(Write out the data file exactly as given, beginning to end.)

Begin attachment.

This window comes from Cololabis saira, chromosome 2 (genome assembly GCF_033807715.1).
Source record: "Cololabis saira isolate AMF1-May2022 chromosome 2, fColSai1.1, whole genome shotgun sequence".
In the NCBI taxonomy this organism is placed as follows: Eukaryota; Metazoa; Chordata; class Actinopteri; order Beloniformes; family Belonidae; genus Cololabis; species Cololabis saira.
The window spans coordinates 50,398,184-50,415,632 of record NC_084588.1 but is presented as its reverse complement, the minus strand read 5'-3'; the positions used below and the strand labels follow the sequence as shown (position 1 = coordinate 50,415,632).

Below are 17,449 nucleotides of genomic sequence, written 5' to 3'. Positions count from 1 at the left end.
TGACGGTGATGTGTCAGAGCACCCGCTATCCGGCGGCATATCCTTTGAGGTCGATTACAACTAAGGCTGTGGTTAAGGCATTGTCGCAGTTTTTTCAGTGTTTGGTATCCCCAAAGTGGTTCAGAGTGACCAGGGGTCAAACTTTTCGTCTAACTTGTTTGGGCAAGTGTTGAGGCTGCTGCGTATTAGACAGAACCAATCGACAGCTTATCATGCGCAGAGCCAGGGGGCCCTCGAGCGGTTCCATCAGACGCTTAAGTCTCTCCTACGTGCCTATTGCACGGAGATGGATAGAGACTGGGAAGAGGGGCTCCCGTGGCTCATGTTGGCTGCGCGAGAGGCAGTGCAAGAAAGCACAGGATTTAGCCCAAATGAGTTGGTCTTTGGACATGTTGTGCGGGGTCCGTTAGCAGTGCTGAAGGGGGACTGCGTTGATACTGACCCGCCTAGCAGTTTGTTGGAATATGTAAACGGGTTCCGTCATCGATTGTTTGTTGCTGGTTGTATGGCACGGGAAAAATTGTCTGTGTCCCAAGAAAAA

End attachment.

This window comes from Cololabis saira, chromosome 2 (genome assembly GCF_033807715.1).
Source record: "Cololabis saira isolate AMF1-May2022 chromosome 2, fColSai1.1, whole genome shotgun sequence".
In the NCBI taxonomy this organism is placed as follows: Eukaryota; Metazoa; Chordata; class Actinopteri; order Beloniformes; family Belonidae; genus Cololabis; species Cololabis saira.
The window spans coordinates 50,398,184-50,415,632 of record NC_084588.1 but is presented as its reverse complement, the minus strand read 5'-3'; the positions used below and the strand labels follow the sequence as shown (position 1 = coordinate 50,415,632).

Below are 17,449 nucleotides of genomic sequence, written 5' to 3'. Positions count from 1 at the left end.
TGACGGTGATGTGTCAGAGCACCCGCTATCCGGCGGCATATCCTTTGAGGTCGATTACAACTAAGGCTGTGGTTAAGGCATTGTCGCAGTTTTTTCAGTGTTTGGTATCCCCAAAGTGGTTCAGAGTGACCAGGGGTCAAACTTTTCGTCTAACTTGTTTGGGCAAGTGTTGAGGCTGCTGCGTATTAGACAGAACCAATCGACAGCTTATCATGCGCAGAGCCAGGGGGCCCTCGAGCGGTTCCATCAGACGCTTAAGTCTCTCCTACGTGCCTATTGCACGGAGATGGATAGAGACTGGGAAGAGGGGCTCCCGTGGCTCATGTTGGCTGCGCGAGAGGCAGTGCAAGAAAGCACAGGATTTAGCCCAAATGAGTTGGTCTTTGGACATGTTGTGCGGGGTCCGTTAGCAGTGCTGAAGGGGGACTGCGTTGATACTGACCCGCCTAGCAGTTTGTTGGAATATGTAAACGGGTTCCGTCATCGATTGTTTGTTGCTGGTTGTATGGCACGGGAAAAATTGTCTGTGTCCCAAGAAAAA